MOSES MOUNTAIN - Colville Tribal Forestry Department, along with the BIA, successfully planted around 37,600 whitebark pine seedlings over a 200-acre area atop Moses Mountain this fall.
This accomplishment was the culmination of an eight-year process of collecting the seed from mature whitebark pine on the mountain in 2013 & 2018, growing the seedlings for two years and then finally planting them this fall.
The only population of whitebark pine on the Colville Reservation occurs at the very peak of Moses Mountain. The nearest other whitebark pine stand is 80 miles to the north on Mt. Bonaparte. It is anyone’s guess how this exclusive species came to be on top of Moses. Genetic testing done seems to indicate that the Moses Mountain stand is unique to any other population in the world.
Whitebark pine is a wide-ranging species and found at higher elevations across the Rocky Mountains of Alberta, British Columbia, Montana, Idaho and Wyoming and in the Cascade Mountains of Washington and Oregon.
Excessive mortality of whitebark pine populations have occurred across the range over the last century. The species decline is caused by several factors, including a fungal disease brought into western North America in the early 1900s on infected seedlings called white pine blister rust.
Whitebark pine also faces the threats of native bark beetles, climate change, and loss to severe wildfires. Due to these losses, and the future looking unwelcoming for whitebark pine populations that occur in a narrow band of high elevations, the U. S. Fish and Wildlife Service proposed the listing of whitebark pine as a threatened species under the Endangered Species Act of 1973 in December 2020.
The unique population up on Moses Mountain is no exception to mortality caused by white pine blister rust and severe wildfire. High mortality of mature, seed producing whitebark pines across the stand occurred from the Northstar Fire in 2015, making it even more important to replant whitebark pine.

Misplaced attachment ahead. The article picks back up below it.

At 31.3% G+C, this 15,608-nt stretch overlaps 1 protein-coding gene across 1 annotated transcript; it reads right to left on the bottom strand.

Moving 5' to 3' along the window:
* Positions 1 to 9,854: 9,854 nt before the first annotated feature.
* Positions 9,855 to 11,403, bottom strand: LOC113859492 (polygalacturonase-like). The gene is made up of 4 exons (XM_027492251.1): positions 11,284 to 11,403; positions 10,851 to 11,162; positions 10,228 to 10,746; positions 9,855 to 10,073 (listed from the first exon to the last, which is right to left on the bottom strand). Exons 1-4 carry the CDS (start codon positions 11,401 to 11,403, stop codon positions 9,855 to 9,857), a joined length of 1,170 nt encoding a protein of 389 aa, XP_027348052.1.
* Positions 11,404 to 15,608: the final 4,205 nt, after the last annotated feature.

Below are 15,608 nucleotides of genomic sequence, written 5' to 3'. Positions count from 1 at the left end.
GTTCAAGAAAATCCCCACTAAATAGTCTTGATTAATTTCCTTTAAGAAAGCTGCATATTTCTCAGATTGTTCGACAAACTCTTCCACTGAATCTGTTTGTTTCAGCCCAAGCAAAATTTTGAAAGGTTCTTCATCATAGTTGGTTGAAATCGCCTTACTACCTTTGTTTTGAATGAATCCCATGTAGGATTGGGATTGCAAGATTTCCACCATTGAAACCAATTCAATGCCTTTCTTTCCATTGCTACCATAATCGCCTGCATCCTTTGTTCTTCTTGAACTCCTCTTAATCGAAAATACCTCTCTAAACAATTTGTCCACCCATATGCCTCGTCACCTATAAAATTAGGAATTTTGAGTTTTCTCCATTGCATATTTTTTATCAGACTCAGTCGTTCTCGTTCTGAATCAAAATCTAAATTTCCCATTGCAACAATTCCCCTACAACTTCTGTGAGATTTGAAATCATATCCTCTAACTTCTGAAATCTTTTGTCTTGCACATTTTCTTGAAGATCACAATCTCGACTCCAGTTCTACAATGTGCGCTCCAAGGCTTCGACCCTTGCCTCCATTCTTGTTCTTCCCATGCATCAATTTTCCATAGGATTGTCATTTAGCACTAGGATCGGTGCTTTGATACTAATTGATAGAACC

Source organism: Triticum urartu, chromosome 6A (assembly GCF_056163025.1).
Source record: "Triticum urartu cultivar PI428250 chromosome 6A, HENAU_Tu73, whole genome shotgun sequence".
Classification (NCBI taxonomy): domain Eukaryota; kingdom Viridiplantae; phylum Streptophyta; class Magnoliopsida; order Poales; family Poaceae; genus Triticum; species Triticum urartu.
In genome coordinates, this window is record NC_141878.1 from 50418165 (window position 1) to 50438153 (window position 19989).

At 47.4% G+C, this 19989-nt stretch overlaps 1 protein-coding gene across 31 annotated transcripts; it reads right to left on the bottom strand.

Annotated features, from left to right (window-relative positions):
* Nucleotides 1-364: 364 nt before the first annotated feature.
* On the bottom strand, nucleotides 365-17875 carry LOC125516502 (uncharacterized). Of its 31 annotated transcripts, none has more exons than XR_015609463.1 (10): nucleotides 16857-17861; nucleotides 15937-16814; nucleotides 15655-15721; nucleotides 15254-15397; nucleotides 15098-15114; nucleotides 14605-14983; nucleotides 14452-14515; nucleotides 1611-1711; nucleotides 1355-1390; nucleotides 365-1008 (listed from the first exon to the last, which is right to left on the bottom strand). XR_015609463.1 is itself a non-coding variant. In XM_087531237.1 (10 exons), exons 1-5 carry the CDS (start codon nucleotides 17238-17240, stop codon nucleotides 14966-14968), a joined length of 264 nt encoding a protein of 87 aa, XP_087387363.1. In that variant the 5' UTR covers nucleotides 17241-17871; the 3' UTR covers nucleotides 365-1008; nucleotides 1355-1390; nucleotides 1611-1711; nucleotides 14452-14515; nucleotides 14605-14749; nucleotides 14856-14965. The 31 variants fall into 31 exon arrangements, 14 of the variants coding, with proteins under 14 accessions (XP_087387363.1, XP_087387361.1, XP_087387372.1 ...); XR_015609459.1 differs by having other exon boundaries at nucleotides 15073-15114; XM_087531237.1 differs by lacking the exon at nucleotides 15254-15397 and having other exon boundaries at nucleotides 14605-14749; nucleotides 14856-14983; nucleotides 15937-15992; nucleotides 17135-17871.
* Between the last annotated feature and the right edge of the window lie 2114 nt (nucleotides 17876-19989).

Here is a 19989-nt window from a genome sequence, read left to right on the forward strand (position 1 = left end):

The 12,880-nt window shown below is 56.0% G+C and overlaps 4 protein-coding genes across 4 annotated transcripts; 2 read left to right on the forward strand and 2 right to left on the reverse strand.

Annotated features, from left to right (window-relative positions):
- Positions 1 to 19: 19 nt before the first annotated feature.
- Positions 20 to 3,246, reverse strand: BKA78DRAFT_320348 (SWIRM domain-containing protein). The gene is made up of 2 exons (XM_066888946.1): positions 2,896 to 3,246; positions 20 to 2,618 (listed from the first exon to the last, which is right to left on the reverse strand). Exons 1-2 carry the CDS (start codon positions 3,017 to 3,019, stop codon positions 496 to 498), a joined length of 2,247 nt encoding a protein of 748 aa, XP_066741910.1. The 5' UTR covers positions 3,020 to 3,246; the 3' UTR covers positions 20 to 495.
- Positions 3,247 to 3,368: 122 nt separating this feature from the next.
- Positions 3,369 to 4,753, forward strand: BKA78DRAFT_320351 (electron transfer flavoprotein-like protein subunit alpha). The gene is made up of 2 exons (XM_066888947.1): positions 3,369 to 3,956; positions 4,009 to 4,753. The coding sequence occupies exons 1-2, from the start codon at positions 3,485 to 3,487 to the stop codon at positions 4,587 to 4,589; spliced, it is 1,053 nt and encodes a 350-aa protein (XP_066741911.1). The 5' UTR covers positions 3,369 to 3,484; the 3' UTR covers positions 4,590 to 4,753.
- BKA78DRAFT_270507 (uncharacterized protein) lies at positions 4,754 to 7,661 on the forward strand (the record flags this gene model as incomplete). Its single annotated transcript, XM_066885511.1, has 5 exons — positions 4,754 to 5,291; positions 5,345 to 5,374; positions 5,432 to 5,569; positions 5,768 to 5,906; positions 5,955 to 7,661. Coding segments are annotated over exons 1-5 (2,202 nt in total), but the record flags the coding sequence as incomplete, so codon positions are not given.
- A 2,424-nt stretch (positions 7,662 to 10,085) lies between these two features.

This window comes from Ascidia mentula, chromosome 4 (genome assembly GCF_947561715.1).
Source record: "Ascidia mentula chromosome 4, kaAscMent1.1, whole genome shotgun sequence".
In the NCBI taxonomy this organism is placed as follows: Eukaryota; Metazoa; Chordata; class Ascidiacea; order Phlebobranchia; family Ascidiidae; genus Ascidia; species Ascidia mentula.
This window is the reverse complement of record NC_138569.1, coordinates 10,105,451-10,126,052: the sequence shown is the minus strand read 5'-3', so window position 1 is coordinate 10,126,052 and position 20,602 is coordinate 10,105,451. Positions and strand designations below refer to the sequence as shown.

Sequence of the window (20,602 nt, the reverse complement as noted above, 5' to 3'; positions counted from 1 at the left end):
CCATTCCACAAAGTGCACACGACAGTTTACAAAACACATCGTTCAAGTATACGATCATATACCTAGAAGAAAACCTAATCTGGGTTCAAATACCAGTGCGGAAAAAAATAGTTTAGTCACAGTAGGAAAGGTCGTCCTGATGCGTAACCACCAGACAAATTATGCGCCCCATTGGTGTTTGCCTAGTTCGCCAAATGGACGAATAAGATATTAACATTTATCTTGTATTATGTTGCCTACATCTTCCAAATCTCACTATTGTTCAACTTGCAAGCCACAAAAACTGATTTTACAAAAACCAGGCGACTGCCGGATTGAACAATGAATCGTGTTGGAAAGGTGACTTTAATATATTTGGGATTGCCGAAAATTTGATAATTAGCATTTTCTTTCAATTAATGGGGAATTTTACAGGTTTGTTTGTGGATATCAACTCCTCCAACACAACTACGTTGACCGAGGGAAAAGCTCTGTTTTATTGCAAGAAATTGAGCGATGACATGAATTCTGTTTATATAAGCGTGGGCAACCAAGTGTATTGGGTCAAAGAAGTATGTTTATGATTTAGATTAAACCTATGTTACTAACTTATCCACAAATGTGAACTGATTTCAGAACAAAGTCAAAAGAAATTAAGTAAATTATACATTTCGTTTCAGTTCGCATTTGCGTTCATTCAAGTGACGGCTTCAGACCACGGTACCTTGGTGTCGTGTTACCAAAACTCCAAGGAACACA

Blister rust infection and mortality have been noted on Moses Mountain whitebark pine as well, but levels are generally low and some amount of natural genetic resistance to the disease may already occur in Moses Mountain whitebark.
Seed from Moses whitebark pine was collected and sent to Dorena Genetic Resource Center, a U.S. Forest Service center for genetics and plant disease testing, located near Eugene, Oregon, where they grow the seedlings and infect them under controlled conditions in order to determine the levels of natural genetic resistance to white pine blister rust.
Collecting seed from whitebark pine, testing seedlings for natural resistance to white pine blister rust and outplanting the best seedlings are currently the most practiced strategies to conserve whitebark pine in the face of an introduced disease, severe wildfires, and climate change.
The top of Moses Mountain is designated a Natural Area and no timber harvest activities occur within this Natural Area. Whitebark pine is not considered a desired species to be harvested regardless of its location or population status, but it does fill a significant ecological niche and most likely was used historically by local Tribes.
Whitebark pine is considered a ‘keystone’ species and an essential part of high elevation forests where it occurs. In addition to retaining snowpack and providing species diversity, many animals rely on the large, nutritious seeds it produces.
The Clark’s nutcracker, an intelligent bird in the same family as the crow and magpie, main food source is whitebark pine seeds. The nutcracker caches seeds in numerous locations and has an amazing memory to revisit these caches and retrieve seeds. Inevitably though, some cached seeds are lost or not consumed and this aids in the regeneration of the stand.
Historically, grizzly bears were known to target whitebark pine trees with ripening cones as an excellent food source to help them fatten up for winter hibernation. Black bears use this seed source for the same function to this day. A large black bear was seen foraging on whitebark pine seed this past August by Forestry personnel atop Moses. Many other birds and small mammals consume the seeds to a lesser degree as well.
This 200-acre planting area of over 37,000 whitebark pine seedlings on Moses Mountain covers about half of the total area we are interested in planting. Once enough onsite seed is collected, this process will be completed over the northern portion of Moses at roughly the same size of area and elevation.
It is common to outplant two year old whitebark pine seedlings, so the entire process from collecting seeds to outplanting seedlings takes several years.
Many people had a hand in the planning, development and implementation process of this project. A narrow window for planting was available that allowed for adequate moisture, but before frozen ground and snow made planting impossible.
The final implantation phase was faced with a very challenging site due to morning frozen ground, and steep rocky slopes. Funding for the Project came from three main sources; (1) A grant from U.S. Department of Agriculture (USDA) Forest Health Protection Program, (2) Burned Area Emergency Response (BAER) Funding and (3) local Tribal Funding. My hat is off to all involved.
Thank You, Shay Logue | Forester- Omak/Nespelem Forestry